Indie videogame and tabletop RPG storefront Itch.io used its Twitter account to condemn the use of Non-Fungible Tokens (NFTs) this weekend. “NFTs are a scam”, the tweets began, with Itch.io arguing that the use of NFTs leads to “the exploitation of creators, financial scams, and the destruction of the planet”.
The Twitter thread went on to condemn NFTs further, claiming companies who endorse NFTs “only care about their own profit and the opportunity for wealth above anyone else”. Itch.io has placed limitations on who can reply to the tweets, but several thousand Twitter users have used the ‘quote tweet’ feature to share their support of – or opposition to – Itch.io’s opinion.
The Twitter account doesn’t have a clearly named author or authors, so it’s unclear exactly who at Itch.io shared the impassioned tweets. However, Itch.io founder Leaf Corcoran has appeared to show indirect support by retweeting the original tweets and engaging in NFT-related debate on his personal account, including comparing NFTs to “the beanie baby bubble” – an investment fad from the 1990s.
A few have asked about our stance on NFTs:
NFTs are a scam. If you think they are legitimately useful for anything other than the exploitation of creators, financial scams, and the destruction of the planet the we ask that please reevaluate your life choices.
— itch.io (@itchio) February 6, 2022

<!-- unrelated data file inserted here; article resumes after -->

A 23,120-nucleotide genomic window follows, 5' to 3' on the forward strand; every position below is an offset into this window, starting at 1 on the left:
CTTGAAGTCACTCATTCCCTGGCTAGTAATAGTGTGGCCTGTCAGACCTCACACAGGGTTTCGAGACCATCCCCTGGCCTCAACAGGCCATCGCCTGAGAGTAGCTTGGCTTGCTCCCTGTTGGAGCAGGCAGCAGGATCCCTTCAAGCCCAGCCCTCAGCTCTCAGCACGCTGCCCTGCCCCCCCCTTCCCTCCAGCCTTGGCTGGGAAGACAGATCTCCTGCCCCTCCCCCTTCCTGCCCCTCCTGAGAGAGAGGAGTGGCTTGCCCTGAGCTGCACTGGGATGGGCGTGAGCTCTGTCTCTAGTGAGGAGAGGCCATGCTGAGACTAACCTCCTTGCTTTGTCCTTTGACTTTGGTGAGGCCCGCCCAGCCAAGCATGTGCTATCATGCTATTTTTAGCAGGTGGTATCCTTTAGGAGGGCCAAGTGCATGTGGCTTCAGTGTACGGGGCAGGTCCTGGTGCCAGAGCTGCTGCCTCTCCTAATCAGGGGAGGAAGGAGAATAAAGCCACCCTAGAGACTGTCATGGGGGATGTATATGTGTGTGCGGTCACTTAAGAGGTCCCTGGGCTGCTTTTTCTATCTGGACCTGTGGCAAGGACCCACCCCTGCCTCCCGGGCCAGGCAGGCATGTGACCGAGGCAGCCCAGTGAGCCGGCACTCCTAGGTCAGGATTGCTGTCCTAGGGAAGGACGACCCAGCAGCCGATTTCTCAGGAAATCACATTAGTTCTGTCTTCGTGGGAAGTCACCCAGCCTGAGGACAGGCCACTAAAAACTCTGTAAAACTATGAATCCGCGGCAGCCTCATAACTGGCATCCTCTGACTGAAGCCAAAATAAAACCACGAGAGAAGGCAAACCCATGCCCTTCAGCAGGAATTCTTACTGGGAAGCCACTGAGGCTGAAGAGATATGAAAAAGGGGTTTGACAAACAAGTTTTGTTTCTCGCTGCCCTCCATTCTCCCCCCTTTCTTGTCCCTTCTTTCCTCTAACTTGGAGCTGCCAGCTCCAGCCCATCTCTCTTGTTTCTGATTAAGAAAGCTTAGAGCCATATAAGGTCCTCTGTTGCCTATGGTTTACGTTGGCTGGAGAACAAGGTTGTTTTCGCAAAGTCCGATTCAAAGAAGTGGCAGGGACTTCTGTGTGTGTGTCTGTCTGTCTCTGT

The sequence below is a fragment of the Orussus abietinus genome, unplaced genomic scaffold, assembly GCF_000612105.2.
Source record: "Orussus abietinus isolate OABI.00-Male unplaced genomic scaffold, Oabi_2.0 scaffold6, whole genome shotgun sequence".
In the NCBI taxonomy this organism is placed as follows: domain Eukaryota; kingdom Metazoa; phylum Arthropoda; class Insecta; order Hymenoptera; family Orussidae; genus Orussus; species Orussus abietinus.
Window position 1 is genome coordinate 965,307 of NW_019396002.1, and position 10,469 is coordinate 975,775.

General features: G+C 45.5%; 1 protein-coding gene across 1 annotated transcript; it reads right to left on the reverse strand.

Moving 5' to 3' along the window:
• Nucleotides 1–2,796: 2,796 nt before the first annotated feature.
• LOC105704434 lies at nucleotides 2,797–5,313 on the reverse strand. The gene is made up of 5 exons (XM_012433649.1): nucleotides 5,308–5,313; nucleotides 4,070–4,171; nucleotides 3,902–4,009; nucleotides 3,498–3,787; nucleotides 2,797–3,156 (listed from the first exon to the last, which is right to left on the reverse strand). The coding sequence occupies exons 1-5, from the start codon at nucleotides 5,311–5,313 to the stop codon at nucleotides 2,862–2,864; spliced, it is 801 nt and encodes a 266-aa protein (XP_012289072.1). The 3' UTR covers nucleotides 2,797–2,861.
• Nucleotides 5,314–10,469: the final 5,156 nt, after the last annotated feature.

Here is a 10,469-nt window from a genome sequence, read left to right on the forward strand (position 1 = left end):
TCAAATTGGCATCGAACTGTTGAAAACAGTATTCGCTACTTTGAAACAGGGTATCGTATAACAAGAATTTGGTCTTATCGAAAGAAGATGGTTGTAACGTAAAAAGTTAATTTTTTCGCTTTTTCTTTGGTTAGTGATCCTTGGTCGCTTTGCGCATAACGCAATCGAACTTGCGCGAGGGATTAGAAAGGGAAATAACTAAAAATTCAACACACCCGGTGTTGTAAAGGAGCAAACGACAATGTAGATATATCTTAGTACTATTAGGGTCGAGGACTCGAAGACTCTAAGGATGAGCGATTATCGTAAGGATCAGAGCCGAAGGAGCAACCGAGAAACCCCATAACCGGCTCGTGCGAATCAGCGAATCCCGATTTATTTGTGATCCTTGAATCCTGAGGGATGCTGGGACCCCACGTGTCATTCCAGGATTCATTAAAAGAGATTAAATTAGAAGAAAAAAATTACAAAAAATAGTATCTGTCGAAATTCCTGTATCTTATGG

Itch.io isn’t the only company in the tabletop gaming space taking a stance on these emerging digital technologies. In December 2021, popular crowdfunding site Kickstarter also faced some ire from users when it announced it would be integrating blockchain technology into its services.
Various arguments for and against NFTs are currently circulating on the internet. Many, like Itch.io, have argued that NFTs create a home for scammers and thieves as well as a large carbon footprint. Alternatively, NFT proponents have argued that NFTs can provide a unique stream of income and additional autonomy to creators looking to distribute their work in a non-traditional way.
There’s more on Kickstarter than just controversy: if you’d like your fights to be a little more fuzzy and a little less fungible, check out Hand to Hand Wombat’s Kickstarter launch. There’s more on the power of crowdfunding here – check out this Marvel board game that raised over $9M.